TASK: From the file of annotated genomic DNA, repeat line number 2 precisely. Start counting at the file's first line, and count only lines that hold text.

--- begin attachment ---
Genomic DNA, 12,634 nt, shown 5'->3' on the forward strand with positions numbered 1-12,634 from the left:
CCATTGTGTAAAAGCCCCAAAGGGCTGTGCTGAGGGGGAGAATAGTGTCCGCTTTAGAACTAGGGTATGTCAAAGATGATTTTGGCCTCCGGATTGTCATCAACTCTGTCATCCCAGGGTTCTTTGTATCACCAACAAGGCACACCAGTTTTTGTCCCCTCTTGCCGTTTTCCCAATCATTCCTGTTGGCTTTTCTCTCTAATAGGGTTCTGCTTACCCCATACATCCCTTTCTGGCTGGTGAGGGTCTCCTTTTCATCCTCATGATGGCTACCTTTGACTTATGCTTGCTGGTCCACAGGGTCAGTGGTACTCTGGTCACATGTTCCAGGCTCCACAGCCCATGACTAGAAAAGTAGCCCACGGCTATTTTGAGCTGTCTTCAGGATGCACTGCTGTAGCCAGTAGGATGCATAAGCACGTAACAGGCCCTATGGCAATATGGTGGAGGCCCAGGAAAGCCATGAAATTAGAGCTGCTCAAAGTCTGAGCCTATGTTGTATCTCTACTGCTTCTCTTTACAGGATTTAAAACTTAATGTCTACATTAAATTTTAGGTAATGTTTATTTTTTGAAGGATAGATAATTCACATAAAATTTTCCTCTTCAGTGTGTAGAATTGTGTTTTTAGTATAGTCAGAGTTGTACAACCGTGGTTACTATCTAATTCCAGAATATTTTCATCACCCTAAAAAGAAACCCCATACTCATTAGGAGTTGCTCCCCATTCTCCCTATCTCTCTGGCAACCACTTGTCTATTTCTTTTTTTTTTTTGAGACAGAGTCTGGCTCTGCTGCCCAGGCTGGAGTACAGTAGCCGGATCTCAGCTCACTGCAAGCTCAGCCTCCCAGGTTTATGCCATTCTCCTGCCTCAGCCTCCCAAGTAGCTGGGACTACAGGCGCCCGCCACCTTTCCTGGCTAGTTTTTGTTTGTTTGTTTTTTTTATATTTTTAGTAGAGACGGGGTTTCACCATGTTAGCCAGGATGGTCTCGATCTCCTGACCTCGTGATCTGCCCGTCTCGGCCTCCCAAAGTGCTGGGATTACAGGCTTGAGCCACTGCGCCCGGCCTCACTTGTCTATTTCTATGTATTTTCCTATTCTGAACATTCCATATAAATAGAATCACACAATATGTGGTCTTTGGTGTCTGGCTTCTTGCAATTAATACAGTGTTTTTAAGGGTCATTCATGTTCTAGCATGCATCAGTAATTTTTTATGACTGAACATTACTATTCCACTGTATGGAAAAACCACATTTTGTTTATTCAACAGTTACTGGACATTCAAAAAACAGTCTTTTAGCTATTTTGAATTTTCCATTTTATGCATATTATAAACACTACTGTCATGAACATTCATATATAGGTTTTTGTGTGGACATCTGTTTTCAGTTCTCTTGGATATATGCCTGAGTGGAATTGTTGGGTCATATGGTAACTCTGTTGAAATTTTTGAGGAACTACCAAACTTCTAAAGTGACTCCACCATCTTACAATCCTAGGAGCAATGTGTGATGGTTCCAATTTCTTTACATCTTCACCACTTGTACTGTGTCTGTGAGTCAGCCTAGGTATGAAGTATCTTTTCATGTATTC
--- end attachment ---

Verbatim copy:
CCATTGTGTAAAAGCCCCAAAGGGCTGTGCTGAGGGGGAGAATAGTGTCCGCTTTAGAACTAGGGTATGTCAAAGATGATTTTGGCCTCCGGATTGTCATCAACTCTGTCATCCCAGGGTTCTTTGTATCACCAACAAGGCACACCAGTTTTTGTCCCCTCTTGCCGTTTTCCCAATCATTCCTGTTGGCTTTTCTCTCTAATAGGGTTCTGCTTACCCCATACATCCCTTTCTGGCTGGTGAGGGTCTCCTTTTCATCCTCATGATGGCTACCTTTGACTTATGCTTGCTGGTCCACAGGGTCAGTGGTACTCTGGTCACATGTTCCAGGCTCCACAGCCCATGACTAGAAAAGTAGCCCACGGCTATTTTGAGCTGTCTTCAGGATGCACTGCTGTAGCCAGTAGGATGCATAAGCACGTAACAGGCCCTATGGCAATATGGTGGAGGCCCAGGAAAGCCATGAAATTAGAGCTGCTCAAAGTCTGAGCCTATGTTGTATCTCTACTGCTTCTCTTTACAGGATTTAAAACTTAATGTCTACATTAAATTTTAGGTAATGTTTATTTTTTGAAGGATAGATAATTCACATAAAATTTTCCTCTTCAGTGTGTAGAATTGTGTTTTTAGTATAGTCAGAGTTGTACAACCGTGGTTACTATCTAATTCCAGAATATTTTCATCACCCTAAAAAGAAACCCCATACTCATTAGGAGTTGCTCCCCATTCTCCCTATCTCTCTGGCAACCACTTGTCTATTTCTTTTTTTTTTTTGAGACAGAGTCTGGCTCTGCTGCCCAGGCTGGAGTACAGTAGCCGGATCTCAGCTCACTGCAAGCTCAGCCTCCCAGGTTTATGCCATTCTCCTGCCTCAGCCTCCCAAGTAGCTGGGACTACAGGCGCCCGCCACCTTTCCTGGCTAGTTTTTGTTTGTTTGTTTTTTTTATATTTTTAGTAGAGACGGGGTTTCACCATGTTAGCCAGGATGGTCTCGATCTCCTGACCTCGTGATCTGCCCGTCTCGGCCTCCCAAAGTGCTGGGATTACAGGCTTGAGCCACTGCGCCCGGCCTCACTTGTCTATTTCTATGTATTTTCCTATTCTGAACATTCCATATAAATAGAATCACACAATATGTGGTCTTTGGTGTCTGGCTTCTTGCAATTAATACAGTGTTTTTAAGGGTCATTCATGTTCTAGCATGCATCAGTAATTTTTTATGACTGAACATTACTATTCCACTGTATGGAAAAACCACATTTTGTTTATTCAACAGTTACTGGACATTCAAAAAACAGTCTTTTAGCTATTTTGAATTTTCCATTTTATGCATATTATAAACACTACTGTCATGAACATTCATATATAGGTTTTTGTGTGGACATCTGTTTTCAGTTCTCTTGGATATATGCCTGAGTGGAATTGTTGGGTCATATGGTAACTCTGTTGAAATTTTTGAGGAACTACCAAACTTCTAAAGTGACTCCACCATCTTACAATCCTAGGAGCAATGTGTGATGGTTCCAATTTCTTTACATCTTCACCACTTGTACTGTGTCTGTGAGTCAGCCTAGGTATGAAGTATCTTTTCATGTATTC